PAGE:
I don't know what Obama is saying.
Obama and the media are using them both like cheap postitutes.
It is not good, but it is apparently acceptable and encouraged for reporters and journalists to use misleading pictures and soundbites to pursue an agenda. The media, being staffed by media specialists, understand how to use images and soundbites to create a certain perspective/perceived reality which may not be the whole truth or the real truth. They understand that today's people, especially young people, will not usually take the time to read or study an issue in depth, but will accept the image presented (if the image is trending popular and is opposed by the "unpopular") and draw the intended/obvious conclusions.
AMEN CHARLIE! As far as the media is concerned,this is the tragedy that keeps on giving! They stir up emotions and encourage reactions. Never are people urged to think things through. The jurors made the decision that they felt was the correct one based on their understanding of the law. People have over-reacted in either support or disagreement for all the wrong reasons. Personally, I think the jury did GZ no favor by not convicting him. He will be miserable regardless, just not on the taxpayers dime. He IS responsible because he WAS NOT responsible and another person is dead. Maybe all the people who sent him money for his defense will send him some more for the civil suits. Karma is a *****
DRL, When you say "People have over-reacted in either support or disagreement for all the wrong reasons." true very...
Also saying "He IS responsible because he WAS NOT responsible and another person is dead" true true...
The media in all does not show any compassion in matters such as this, so often fueling these problems.
CAH, I agree.
The case is emblematic of the ills that plague contemporary American society. We are faced with deteriorating race relations. The withering away of the state and any sense of civic responsibility has led to the rise of puerile stand your ground statutes and the growing sentiment that vigilantism is to be preferred. We are also witnessing the trivialization of basic rights enumerated in The Bill of Rights, particularly the right to bear arms enunciated in the Second Amendment. In a rational society, Zimmerman, a deeply troubled man with a history of domestic violence , would never have been allowed to own let alone carry a deadly weapon on his person.Not to be overlooked is the perverse victory dance exhibited by cultural termites such as Ann Coulter who has insisted that case has somehow stemmed the tide of reverse discrimination, a fear that looms large in her fevered imagination. We are beset with racial animosity,a failing civic culture, an aberrant reading of US history, and more than a few false prophets.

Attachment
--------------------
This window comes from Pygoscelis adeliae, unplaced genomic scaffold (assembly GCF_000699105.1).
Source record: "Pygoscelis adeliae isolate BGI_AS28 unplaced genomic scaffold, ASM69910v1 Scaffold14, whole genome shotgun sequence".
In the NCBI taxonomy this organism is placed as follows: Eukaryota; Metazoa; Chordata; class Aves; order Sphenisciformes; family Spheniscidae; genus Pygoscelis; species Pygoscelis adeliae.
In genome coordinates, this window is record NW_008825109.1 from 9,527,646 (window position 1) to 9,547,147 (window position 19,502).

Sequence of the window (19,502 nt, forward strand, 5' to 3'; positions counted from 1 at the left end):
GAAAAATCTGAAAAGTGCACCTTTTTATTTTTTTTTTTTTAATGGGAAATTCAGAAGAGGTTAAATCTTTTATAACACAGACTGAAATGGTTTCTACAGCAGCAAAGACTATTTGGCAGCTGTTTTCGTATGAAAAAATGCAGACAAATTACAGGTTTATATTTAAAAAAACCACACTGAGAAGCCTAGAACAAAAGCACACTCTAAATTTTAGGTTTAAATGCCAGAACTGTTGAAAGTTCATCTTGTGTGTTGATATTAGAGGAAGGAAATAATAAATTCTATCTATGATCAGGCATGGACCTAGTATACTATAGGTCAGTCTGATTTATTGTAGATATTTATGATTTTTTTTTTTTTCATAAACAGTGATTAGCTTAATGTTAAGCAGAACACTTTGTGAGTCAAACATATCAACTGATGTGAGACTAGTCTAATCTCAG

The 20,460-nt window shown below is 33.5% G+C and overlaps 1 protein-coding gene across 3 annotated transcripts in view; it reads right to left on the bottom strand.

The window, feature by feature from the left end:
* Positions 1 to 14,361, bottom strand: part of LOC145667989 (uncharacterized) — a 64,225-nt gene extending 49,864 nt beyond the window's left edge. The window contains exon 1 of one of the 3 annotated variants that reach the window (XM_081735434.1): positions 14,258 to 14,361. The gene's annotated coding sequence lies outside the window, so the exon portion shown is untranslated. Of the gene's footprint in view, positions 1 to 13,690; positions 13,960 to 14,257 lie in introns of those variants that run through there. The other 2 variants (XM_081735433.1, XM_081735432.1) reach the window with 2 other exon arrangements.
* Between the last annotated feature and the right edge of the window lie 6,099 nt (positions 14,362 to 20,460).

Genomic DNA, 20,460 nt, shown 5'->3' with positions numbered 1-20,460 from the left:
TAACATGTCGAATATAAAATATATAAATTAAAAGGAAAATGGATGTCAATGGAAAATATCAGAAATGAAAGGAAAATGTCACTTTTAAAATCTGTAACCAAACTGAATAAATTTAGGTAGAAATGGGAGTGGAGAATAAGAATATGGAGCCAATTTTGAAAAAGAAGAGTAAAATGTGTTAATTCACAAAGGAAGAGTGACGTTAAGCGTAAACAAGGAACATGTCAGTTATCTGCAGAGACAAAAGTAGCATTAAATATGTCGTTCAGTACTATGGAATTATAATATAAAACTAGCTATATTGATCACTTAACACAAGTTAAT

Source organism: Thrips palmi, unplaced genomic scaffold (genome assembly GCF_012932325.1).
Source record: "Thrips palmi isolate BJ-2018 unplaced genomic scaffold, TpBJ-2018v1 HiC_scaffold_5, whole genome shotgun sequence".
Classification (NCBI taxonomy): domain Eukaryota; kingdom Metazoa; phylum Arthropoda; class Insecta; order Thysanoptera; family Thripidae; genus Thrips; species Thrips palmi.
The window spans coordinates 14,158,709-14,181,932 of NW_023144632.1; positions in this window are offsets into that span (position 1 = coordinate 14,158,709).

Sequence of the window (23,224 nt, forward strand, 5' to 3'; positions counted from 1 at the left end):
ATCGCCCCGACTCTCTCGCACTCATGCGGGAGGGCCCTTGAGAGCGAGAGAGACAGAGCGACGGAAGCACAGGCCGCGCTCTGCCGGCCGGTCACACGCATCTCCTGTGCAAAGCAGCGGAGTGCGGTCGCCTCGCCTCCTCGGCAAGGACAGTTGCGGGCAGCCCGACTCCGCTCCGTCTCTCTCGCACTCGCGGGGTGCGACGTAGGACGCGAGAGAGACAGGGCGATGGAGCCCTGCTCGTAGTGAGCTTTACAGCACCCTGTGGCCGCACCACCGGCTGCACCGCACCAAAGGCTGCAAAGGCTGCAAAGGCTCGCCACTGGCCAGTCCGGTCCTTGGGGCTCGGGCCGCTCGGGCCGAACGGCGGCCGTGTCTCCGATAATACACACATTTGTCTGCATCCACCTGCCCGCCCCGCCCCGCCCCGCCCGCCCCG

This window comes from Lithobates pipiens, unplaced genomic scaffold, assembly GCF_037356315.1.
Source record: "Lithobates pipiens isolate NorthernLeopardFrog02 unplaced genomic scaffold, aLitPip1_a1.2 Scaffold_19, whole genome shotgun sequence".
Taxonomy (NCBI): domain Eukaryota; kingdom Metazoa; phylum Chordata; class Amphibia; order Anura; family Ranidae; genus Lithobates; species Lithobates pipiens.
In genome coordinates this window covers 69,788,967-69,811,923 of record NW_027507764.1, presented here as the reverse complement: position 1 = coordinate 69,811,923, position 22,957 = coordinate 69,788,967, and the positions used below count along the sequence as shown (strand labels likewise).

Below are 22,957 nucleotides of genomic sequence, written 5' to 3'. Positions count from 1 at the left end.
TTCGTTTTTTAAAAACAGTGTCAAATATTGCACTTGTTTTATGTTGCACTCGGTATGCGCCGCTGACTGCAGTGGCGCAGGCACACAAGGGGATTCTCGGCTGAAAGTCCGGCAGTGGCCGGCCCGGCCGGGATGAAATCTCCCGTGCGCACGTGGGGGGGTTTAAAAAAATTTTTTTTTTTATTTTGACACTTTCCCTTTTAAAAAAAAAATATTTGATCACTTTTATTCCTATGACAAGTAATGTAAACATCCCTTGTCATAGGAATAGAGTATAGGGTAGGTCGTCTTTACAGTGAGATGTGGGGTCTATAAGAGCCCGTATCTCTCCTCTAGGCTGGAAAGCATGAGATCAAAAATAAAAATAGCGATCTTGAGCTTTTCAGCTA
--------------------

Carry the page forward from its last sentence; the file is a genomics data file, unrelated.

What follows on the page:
As it stands now, it is very likely that Zimmerman will walk away scot free and enriched by his defamation of character lawsuit. Perhaps he will be able to use the proceeds of that case to under -write his defense in the pending civil lawsuit and the recent child molestation charges he faces.These are sad times indeed.
And let's not blame it all on the media.If the picture of the young black boy was not staged and a legitimate representation of what has transpired at protest demonstrations, then it was not a matter of a lack of compassion or a matter of media manipulation but rather a matter of photojournalism. If we expect the media to act as tribune,we need to accord members of the media the respect that they deserve. The current contempt for the press and for intellectuals of any stripe has dire consequences for a free society.
I did not follow the media that closely (it does appear to be ridiculous), but I did read the court documents and transcripts of testimony as they came out. The most disturbing thing to me were the false assumptions made at the scene: everyone, including the police, assumed that Trayvon did not belong in the neighborhood. This affected how the police treated the case and ultimately how the court case proceeded. Maybe it would have been the same outcome, but those initial assumptions made by almost everyone were clearly driven by race politics.
As opposed to paying attention to the media, I have been closely following the reactions of people I care about and respect. I have one law-abiding friend who is afraid of neighborhood watch signs. This is because they are a member of neighborhood email listserves where people complain in a frightened way about black people walking through their neighborhood. The Trayvon Marin case has only exacerbated this fear of neighborhood watch signs.